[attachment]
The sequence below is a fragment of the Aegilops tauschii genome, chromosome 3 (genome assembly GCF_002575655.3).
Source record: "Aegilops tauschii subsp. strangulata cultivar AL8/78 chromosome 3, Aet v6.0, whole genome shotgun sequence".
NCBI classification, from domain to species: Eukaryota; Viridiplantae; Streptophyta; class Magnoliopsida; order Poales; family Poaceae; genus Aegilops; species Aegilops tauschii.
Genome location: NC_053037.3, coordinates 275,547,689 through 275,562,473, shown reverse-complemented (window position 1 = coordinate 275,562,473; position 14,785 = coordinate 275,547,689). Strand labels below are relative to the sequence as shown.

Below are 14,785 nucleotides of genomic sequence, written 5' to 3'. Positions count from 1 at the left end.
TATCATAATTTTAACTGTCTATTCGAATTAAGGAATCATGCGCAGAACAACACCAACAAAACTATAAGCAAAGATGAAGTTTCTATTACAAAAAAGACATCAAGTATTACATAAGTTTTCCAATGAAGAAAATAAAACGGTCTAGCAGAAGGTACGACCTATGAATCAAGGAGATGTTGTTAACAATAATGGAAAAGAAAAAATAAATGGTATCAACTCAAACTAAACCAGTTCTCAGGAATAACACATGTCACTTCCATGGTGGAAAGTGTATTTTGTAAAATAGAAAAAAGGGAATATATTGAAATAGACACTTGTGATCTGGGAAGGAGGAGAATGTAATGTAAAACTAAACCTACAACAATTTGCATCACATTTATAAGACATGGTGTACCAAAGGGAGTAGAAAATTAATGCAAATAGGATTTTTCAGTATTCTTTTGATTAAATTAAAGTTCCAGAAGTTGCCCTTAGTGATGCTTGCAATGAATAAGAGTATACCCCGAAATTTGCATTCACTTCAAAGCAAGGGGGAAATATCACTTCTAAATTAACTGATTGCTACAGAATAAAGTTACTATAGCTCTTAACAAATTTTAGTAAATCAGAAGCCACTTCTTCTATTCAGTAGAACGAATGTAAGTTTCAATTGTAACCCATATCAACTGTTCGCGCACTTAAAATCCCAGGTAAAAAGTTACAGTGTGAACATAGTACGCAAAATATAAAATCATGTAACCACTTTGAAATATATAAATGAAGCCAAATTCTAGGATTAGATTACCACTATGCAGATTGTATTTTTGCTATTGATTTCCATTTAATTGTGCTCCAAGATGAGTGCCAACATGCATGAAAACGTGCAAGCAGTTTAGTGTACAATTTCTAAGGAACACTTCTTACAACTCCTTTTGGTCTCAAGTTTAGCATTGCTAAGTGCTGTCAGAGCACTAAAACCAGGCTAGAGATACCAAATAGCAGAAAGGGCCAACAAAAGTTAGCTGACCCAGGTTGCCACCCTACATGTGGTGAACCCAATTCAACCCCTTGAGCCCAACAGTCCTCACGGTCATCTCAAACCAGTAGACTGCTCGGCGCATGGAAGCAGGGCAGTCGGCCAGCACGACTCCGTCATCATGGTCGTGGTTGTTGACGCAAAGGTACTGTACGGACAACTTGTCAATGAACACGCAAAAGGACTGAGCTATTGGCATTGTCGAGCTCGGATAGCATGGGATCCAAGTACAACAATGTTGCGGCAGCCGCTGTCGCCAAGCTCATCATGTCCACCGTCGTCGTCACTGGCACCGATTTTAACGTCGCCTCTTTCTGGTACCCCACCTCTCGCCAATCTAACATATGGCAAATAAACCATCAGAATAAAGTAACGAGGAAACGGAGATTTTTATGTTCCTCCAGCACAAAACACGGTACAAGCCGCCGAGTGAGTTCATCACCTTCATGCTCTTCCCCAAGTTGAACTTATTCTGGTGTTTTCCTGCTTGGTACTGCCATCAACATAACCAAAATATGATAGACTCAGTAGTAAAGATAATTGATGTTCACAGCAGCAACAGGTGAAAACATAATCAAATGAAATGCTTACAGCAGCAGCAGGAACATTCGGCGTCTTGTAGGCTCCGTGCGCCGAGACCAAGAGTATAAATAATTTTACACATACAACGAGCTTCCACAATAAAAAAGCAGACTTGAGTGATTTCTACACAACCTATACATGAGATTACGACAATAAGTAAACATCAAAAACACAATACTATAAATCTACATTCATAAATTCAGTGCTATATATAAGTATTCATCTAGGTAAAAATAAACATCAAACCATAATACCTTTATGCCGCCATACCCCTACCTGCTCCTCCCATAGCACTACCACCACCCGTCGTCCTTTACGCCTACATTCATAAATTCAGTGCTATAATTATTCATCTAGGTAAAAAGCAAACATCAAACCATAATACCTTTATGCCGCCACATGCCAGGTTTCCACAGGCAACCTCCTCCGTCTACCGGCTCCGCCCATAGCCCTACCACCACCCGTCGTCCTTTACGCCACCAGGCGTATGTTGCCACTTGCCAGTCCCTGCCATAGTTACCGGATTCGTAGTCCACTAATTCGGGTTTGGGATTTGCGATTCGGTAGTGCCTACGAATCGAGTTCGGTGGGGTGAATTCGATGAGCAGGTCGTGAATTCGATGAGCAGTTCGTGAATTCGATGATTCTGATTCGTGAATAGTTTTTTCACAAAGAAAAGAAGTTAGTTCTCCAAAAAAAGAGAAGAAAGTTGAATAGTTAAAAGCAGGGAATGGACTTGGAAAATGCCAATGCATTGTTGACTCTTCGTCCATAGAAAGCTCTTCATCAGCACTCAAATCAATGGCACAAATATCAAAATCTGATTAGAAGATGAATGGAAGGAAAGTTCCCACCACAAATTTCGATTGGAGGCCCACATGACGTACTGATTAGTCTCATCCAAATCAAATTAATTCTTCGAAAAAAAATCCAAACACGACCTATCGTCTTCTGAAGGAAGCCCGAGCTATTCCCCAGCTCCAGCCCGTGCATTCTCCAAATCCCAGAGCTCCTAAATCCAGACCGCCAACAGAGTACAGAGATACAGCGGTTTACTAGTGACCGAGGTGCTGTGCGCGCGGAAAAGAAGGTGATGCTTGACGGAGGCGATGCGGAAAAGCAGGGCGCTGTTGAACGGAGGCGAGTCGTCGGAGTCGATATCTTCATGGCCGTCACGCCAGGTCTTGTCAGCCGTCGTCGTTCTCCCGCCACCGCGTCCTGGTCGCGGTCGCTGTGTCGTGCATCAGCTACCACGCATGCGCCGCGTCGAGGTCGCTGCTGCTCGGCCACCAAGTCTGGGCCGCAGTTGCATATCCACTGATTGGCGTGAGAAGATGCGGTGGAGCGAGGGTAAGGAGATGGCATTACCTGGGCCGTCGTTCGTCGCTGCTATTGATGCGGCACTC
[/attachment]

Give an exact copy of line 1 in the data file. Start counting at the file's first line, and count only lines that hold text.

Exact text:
The sequence below is a fragment of the Aegilops tauschii genome, chromosome 3 (genome assembly GCF_002575655.3).